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Of Monkeys and Men

The Extraordinary Life and Work of Frans de Waal

· 6 min read
Frans de Waal (29 October 1948 – 14 March 2024) Alamy
Frans de Waal (29 October 1948 – 14 March 2024) Alamy

Frans de Waal, one of the world’s preeminent primatologists, passed away on 14 March 2024, at the age of 75. He was the Charles Howard Candler Professor Emeritus of Psychology and former director of the Living Links Center for the Advanced Study of Ape and Human Evolution at the Emory National Primate Research Center.   

His passing is a loss not just for his family and friends, but for science and society more broadly. De Waal’s death ends a career that showed what science can accomplish at its very best, by changing our perspective on ourselves and our place in the cosmos.

Frans was more than just a colleague and friend to me. He was a teacher. I count myself among the innumerable people who were impacted by his writing and lecturing in clear and explicit ways.

That is why I don’t feel that it is inappropriate for me to pen this brief memorial, even though I am a theoretical physicist and Frans was a primatologist. After all, like me, Frans believed that science is not compartmentalized into completely separate fields with no areas in common. Fields of scientific knowledge overlap and they are all united by the joy of discovery.  

Indeed, Frans was a professor in a psychology department, even though he was a biologist by training—a background that affected his outlook on both his own work and on that of his colleagues. Last year, Frans sat down with me to record an in-depth discussion of his life and work, including his last book, Different: Gender Through the Eyes of a Primatologist, for my Origins Podcast. In that discussion, he confessed, “I am so happy that I work with animals who cannot fill out a questionnaire.” He was bemoaning the fact that psychology students invariably begin their research projects by creating questionnaires for their subjects (something that should immediately ring alarm bells, given the human propensity for self-delusion), rather than deciding to try to understand humans by watching their behaviour.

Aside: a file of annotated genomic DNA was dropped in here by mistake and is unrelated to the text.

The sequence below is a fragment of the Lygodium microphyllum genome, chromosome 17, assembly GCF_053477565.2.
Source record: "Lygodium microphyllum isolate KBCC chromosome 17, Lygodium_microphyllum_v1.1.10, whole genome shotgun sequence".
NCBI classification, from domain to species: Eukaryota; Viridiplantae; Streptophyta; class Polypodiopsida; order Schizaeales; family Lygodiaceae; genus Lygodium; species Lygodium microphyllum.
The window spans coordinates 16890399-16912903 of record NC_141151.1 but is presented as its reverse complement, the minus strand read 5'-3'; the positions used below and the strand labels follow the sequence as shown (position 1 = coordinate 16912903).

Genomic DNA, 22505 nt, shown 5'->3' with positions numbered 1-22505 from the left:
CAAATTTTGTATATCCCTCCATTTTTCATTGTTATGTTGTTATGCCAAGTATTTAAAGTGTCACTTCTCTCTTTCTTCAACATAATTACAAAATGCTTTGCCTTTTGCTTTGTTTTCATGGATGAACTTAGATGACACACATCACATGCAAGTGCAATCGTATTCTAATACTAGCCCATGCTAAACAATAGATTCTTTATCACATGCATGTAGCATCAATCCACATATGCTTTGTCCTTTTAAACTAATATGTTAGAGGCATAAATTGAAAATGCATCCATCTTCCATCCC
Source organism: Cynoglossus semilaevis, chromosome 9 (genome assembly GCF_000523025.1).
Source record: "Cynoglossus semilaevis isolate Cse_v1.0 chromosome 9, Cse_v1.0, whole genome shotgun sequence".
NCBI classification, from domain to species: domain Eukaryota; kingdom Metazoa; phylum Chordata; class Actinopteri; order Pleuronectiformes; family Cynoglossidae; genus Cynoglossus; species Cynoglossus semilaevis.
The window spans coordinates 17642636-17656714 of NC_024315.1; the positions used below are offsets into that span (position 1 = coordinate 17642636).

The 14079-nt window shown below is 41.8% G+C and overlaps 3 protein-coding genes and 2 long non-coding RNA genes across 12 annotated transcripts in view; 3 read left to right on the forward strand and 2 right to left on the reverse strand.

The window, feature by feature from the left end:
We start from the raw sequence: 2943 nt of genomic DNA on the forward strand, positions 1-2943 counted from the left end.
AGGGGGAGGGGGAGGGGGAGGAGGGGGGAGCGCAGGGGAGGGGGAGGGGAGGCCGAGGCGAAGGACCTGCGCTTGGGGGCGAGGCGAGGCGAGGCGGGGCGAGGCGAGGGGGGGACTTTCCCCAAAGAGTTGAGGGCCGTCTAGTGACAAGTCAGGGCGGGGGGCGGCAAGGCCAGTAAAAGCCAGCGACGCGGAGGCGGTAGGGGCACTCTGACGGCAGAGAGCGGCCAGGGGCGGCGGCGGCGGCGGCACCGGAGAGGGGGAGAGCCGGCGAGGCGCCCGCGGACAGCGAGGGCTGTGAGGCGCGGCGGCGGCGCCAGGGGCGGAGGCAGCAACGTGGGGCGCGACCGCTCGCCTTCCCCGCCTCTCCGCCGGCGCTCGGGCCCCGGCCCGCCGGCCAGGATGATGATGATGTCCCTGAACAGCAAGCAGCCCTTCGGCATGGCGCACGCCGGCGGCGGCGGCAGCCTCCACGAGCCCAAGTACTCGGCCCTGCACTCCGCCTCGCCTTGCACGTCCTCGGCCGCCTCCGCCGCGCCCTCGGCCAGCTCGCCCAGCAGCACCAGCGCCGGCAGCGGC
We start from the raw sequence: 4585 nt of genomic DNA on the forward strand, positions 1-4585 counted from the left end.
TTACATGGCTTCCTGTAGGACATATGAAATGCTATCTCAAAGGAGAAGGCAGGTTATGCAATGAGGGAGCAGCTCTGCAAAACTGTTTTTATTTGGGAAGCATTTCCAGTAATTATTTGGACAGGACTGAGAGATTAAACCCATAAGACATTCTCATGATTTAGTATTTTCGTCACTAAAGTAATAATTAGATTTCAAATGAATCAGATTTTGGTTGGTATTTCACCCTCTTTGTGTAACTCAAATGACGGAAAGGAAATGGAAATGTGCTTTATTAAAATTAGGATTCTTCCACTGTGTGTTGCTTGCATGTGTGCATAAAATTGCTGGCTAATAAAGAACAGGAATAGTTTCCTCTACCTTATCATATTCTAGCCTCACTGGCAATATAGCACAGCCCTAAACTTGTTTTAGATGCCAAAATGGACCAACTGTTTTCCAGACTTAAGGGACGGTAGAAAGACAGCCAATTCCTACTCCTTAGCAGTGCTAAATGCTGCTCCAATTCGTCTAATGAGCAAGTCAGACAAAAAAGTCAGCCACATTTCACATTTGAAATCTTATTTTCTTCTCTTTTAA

It is precisely this art of observing that is at the heart of good science and that helped Frans make such a profound impact on his own field, and on the public at large. From childhood, Frans loved animals and especially enjoyed observing them. During his undergraduate years, he began to work with primates. He chose to study ethology—the observation of animals in their natural habitats—an activity that he would continue for the rest of his life, thus following in the footsteps of his intellectual grandfather (his professor’s professor), the Dutch scientist Niko Tinbergen, who shared the Nobel prize in 1973 for his work on patterns of social behaviour in animals. Tinbergen (who was also the doctoral advisor of Richard Dawkins, among other distinguished biologists) once said that he was the only person who won a Nobel prize for simply watching things.